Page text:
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    Tom: I am unclear as to your setup/situation. REgardless, all the DD and DTS systems that can do 6.1 or beyond are totally backwards compatible. I've explained this very thoroughly in some past threads, I'll see if I can dig some links up for you, but basically, no matter what, on the disc is a full 5.1 mix. DTS-ES matrix and DD-EX disks are *NOT* actually 6.1. Without any processing applied, which would occur with older processors that lack EX-processing, it's a regular 5.1 disk. This would also happen if you only have a 5.1 speaker setup, just make sure you set your rear back speaker to "OFF", since you have none, and everything will stay in full 5.1 as it is on the disc.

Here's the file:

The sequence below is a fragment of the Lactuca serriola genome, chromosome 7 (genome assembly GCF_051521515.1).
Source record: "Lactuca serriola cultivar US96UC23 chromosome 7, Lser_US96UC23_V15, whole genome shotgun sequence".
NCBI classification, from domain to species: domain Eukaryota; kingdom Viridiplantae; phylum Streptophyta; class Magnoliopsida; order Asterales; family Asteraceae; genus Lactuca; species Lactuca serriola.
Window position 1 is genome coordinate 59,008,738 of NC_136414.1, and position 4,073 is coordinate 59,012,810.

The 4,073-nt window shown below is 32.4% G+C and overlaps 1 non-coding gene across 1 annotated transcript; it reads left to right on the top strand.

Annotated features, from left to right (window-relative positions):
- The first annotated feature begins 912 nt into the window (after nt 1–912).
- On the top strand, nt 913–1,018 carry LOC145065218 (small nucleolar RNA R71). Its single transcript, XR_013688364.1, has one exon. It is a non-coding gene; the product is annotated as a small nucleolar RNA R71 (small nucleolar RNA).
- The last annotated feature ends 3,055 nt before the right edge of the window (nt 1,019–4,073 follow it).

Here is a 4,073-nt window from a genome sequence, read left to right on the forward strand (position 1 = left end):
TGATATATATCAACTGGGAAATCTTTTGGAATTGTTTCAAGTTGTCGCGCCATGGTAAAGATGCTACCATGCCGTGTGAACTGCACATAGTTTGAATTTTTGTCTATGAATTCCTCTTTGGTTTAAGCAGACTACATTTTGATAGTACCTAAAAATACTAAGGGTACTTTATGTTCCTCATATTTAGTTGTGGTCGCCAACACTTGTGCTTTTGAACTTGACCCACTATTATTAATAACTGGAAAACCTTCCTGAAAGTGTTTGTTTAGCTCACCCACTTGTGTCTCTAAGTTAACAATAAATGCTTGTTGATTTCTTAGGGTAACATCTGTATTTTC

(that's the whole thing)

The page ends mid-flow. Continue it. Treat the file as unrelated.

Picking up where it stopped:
DTS-ES discrete is a little more complicated, because there IS a 6th channel on the disc discretely, however, to stay compatible with regular 5.1-only DTS decoders, that information is also contained in the normal surrounds. So no matter what, a 5.1 setup playing EX/ES or ES-discrete discs should be totally fine.
     
  7. ChrisWiggles

    ChrisWiggles Producer

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  8. Sean Conklin

    Sean Conklin Screenwriter

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    I play dts ES with a 5.1 receiver and it sounds just fine, the surrounds are discreet and sounds excellent. I think Chris is right, there is normal dts 5.1 information on the ES format and the 6th channel info is just a bonus as its discreet and does nothing to hinder the discreet sound if you don't have 6.1 capability or a rear center.
     
  9. GeorgeAB

    GeorgeAB Second Unit

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    Tom,